}),

    // this lets us wait even in array trim
    telegraft.wait(),

    telegraft.archive.service({
        name:'myapp',
        action:'restart'
    })

]);

It's always a good idea to have your recording functions wrapped in a closure - this lets you use the same recording but with different data (this is how recordings from the archive work).

Take our example above:

var recordingTest = function(broadcast) {
    broadcast.record('echo "Hello World" > /tmp/telegraft.txt');
    broadcast.wait();
    broadcast.record('rm -f /tmp/telegraft.txt');
};

To make this more useful:

var testFileCreation = function(path, content){
    return function(broadcast){
        broadcast.record('echo "' + content + '" > ' + path);
        broadcast.wait();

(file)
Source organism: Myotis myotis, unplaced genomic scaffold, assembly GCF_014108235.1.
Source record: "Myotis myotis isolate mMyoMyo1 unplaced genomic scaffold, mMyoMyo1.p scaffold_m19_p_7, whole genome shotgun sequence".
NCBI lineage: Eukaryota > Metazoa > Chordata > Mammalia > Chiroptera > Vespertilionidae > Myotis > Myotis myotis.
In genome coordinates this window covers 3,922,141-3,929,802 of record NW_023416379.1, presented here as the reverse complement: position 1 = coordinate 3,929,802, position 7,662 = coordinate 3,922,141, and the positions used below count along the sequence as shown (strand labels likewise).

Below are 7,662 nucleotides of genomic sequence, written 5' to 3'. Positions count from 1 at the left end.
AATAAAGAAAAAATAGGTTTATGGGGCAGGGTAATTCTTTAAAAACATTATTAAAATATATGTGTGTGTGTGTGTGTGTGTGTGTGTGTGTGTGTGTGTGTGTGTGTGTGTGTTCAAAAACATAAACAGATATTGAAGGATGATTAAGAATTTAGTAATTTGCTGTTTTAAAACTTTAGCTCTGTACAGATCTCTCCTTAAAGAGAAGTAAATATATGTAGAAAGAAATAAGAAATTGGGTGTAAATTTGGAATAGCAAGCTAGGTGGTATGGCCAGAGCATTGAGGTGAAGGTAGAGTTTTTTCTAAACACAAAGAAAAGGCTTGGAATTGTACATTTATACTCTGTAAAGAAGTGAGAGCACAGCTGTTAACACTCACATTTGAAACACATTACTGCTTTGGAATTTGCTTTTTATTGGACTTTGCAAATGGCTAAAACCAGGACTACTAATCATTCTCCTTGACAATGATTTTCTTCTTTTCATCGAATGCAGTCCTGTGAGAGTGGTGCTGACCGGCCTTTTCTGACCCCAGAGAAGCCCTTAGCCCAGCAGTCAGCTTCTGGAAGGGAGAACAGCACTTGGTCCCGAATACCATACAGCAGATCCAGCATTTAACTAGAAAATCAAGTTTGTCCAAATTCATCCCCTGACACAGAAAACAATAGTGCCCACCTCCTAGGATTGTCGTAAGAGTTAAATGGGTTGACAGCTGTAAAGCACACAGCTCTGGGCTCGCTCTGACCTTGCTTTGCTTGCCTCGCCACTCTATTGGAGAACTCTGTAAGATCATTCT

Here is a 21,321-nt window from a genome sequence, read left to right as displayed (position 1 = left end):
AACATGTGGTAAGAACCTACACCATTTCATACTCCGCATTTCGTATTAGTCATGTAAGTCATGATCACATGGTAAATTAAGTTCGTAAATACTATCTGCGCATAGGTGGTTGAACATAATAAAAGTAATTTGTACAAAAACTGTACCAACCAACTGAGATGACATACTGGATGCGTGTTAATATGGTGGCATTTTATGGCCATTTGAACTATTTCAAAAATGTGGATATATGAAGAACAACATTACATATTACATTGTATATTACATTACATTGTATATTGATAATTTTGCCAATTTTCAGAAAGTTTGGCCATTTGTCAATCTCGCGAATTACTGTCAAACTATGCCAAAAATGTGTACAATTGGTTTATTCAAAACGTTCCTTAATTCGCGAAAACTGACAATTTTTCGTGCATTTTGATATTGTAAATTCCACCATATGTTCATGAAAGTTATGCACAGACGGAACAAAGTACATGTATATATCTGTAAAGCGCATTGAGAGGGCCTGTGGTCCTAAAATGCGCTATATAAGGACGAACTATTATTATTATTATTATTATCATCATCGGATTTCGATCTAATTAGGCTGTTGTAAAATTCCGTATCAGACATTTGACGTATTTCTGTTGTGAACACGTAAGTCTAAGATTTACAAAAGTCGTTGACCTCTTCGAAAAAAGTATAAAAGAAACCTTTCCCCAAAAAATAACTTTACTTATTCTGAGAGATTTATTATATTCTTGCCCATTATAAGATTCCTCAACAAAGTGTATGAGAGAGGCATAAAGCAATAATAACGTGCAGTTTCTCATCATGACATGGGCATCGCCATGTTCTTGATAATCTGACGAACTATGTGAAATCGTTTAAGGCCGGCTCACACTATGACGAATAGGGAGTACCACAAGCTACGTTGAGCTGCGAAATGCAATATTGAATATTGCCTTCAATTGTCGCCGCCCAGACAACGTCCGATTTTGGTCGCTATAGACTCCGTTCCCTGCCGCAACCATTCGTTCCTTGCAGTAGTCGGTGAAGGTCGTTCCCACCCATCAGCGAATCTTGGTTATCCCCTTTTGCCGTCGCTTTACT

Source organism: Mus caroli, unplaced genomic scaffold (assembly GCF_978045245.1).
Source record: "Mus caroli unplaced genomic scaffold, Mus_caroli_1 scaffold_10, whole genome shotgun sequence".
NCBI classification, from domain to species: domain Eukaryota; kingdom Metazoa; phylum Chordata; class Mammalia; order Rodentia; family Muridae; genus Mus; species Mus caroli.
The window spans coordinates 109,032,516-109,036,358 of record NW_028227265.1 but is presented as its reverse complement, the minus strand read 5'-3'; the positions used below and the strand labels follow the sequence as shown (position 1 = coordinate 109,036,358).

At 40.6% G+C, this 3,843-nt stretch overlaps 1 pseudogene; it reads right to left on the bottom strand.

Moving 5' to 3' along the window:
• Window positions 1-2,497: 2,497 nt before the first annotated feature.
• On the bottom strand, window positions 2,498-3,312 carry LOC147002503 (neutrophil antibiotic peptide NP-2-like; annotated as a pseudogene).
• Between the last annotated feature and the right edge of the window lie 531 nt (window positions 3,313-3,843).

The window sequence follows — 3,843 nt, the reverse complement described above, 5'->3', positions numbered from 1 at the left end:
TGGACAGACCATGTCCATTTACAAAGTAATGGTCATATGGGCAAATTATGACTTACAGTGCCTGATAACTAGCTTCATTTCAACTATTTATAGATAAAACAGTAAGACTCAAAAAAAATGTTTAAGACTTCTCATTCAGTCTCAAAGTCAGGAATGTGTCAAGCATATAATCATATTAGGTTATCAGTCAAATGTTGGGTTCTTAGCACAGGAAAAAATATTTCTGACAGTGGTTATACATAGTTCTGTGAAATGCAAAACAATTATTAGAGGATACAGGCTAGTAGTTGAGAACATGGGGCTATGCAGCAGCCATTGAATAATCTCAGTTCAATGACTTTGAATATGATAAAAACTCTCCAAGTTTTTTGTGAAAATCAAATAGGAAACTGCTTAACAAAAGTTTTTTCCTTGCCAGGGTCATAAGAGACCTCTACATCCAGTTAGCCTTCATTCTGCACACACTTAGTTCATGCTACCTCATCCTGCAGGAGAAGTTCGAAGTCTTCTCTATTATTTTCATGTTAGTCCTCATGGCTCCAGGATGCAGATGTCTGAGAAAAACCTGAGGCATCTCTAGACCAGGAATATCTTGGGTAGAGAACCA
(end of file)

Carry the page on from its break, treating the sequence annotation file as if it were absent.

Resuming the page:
broadcast.record('rm -f ' + path);
    }
}

broadcast.record(testFileCreation('/tmp/telegraft.txt', 'Hello World'));

A classic use case might be to make a recording that uploads some new virtual host config file and then restarts apache.

So we make a closure that accepts the variables and returns the recording function.

// a closure function that accepts a list of website configs and returns
// a function that will record everything on the broadcast
var addVirtualHosts = function(websites) {

    // here is the return function that will be run by telegraft with a broadcast
    return function(broadcast) {

        // we want to add the config files for each website
        for(var i in websites) {
            var website = websites[i];

            var httpConfigDev = '/etc/httpd/sites-available/' + website.name;
            var httpConfigLive = '/etc/httpd/sites-enabled/' + website.name;